The focus of our research in this area is on social inclusion of rural-urban migrant populations (voluntary or involuntary) and methods that enhance their wellbeing. Our current research projects on migration and urbanisation include:
- governance of migrant-concentrated communities in Chinese cities
- wellbeing and subjective wellbeing of migrant children
- rural-urban linkage
- urban and development policies and their impact on migration
Our researchers are also beginning to explore work on Chinese migrants in Australia.
Our research on China and other international projects means we have the capacity and rich experience to carry out comparative studies.
Why is this research important?
The experience of China is particularly relevant to the world given the scale of the challenges. In some Chinese cities, migrant populations can represent up to 50% of the total population. Our research looks to answer questions that these rural and urban societies and governments face, including:
- How have they coped so far?
- Are the current situations sustainable?
- How can we improve the livelihoods of the people affected?
- How can we improve governance to minimise vulnerability?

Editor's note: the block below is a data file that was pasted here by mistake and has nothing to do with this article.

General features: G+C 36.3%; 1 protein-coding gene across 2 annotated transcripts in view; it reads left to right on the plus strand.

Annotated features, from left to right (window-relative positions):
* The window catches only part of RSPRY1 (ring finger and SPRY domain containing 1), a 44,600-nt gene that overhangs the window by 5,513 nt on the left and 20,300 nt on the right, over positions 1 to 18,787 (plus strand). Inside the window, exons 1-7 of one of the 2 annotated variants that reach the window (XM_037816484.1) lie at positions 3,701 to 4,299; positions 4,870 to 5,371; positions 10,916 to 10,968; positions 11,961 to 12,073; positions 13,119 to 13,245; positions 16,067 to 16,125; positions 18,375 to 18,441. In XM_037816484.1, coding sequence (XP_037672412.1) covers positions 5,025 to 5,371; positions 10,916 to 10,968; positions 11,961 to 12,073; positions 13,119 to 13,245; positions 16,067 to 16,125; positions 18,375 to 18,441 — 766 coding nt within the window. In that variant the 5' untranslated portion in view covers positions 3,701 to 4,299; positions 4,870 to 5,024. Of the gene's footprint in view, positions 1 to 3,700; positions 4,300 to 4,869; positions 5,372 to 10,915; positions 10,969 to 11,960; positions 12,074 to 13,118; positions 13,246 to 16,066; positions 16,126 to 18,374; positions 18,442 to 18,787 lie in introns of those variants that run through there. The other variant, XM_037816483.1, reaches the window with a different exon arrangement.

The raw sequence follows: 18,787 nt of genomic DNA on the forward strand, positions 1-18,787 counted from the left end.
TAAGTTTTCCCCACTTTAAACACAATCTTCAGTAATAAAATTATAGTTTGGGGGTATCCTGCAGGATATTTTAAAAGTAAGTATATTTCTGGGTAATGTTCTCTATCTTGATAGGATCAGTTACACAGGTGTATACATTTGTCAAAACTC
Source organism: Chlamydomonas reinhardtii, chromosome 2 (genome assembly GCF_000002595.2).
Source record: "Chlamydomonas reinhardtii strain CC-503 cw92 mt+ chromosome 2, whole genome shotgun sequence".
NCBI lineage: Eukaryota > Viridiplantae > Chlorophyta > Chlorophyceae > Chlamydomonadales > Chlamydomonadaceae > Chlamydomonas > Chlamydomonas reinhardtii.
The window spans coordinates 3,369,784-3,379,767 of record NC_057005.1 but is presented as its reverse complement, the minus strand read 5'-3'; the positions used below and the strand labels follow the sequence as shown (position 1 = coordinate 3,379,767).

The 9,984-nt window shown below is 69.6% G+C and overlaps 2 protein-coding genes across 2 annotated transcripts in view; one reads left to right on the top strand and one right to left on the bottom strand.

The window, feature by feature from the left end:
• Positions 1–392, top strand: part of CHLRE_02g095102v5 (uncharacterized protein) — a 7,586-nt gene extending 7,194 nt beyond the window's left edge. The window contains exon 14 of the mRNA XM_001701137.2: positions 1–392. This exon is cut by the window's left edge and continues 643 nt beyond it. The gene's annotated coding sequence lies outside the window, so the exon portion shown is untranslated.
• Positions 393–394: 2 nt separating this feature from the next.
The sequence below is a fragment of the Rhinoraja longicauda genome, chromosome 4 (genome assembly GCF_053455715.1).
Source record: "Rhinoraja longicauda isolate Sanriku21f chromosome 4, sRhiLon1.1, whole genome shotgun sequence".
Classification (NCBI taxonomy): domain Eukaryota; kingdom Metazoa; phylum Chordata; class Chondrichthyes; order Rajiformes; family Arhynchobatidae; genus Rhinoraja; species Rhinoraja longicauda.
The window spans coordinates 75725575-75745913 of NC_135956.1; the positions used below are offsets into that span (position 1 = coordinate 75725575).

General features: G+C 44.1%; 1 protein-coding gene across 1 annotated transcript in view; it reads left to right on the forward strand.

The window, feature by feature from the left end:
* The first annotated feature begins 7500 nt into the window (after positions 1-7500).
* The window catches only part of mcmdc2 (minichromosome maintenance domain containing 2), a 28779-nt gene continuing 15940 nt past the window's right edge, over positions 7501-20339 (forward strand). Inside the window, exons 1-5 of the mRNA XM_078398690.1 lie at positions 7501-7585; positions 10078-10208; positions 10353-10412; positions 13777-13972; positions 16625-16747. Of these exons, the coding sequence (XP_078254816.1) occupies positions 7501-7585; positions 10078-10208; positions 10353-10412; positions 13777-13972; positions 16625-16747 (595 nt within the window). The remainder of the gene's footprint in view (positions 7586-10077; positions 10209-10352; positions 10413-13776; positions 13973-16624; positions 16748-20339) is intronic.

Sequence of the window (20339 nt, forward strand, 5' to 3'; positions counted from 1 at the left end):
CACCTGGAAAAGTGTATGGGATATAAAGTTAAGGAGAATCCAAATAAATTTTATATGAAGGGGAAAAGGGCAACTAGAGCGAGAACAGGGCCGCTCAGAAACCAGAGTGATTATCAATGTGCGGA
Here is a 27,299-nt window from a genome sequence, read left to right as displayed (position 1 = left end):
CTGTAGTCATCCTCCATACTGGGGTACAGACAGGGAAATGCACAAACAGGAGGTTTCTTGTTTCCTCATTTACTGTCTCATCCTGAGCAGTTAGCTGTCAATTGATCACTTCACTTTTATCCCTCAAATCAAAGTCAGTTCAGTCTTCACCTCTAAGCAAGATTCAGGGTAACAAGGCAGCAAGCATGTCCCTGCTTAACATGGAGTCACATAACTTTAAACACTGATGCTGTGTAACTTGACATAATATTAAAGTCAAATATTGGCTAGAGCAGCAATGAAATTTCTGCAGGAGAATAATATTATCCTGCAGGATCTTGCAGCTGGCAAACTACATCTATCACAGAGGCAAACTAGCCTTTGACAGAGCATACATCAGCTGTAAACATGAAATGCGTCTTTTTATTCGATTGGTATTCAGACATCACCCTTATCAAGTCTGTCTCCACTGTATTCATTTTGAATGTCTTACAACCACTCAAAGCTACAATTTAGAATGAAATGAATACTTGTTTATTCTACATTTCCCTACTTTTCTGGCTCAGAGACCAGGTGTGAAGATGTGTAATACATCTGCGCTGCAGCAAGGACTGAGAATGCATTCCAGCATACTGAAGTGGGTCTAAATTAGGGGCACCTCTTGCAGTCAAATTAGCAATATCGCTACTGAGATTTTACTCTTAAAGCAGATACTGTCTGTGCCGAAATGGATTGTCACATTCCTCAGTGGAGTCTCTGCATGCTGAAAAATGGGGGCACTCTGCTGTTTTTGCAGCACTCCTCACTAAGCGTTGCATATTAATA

The answers to these questions can be relevant to many parts of the world; our research outputs would be of interest to any academic researchers, policy makers or students from developing countries trying to understand China’s development, and learn from its practices (good or bad).
Migration in China is also no longer limited to migrant labour. The governing approach for cities has changed. There are various urban and local development initiatives that are closely linked to migration and urbanisation. Some of the initiatives are local, innovative and unconventional. As a result, it is important to understand the relationship between policies at different levels, and examine how local strategies cope with the pressure (or take advantage of) migration for development. It is equally important to understand how these new initiatives have contributed or affected individual, household and social wellbeing.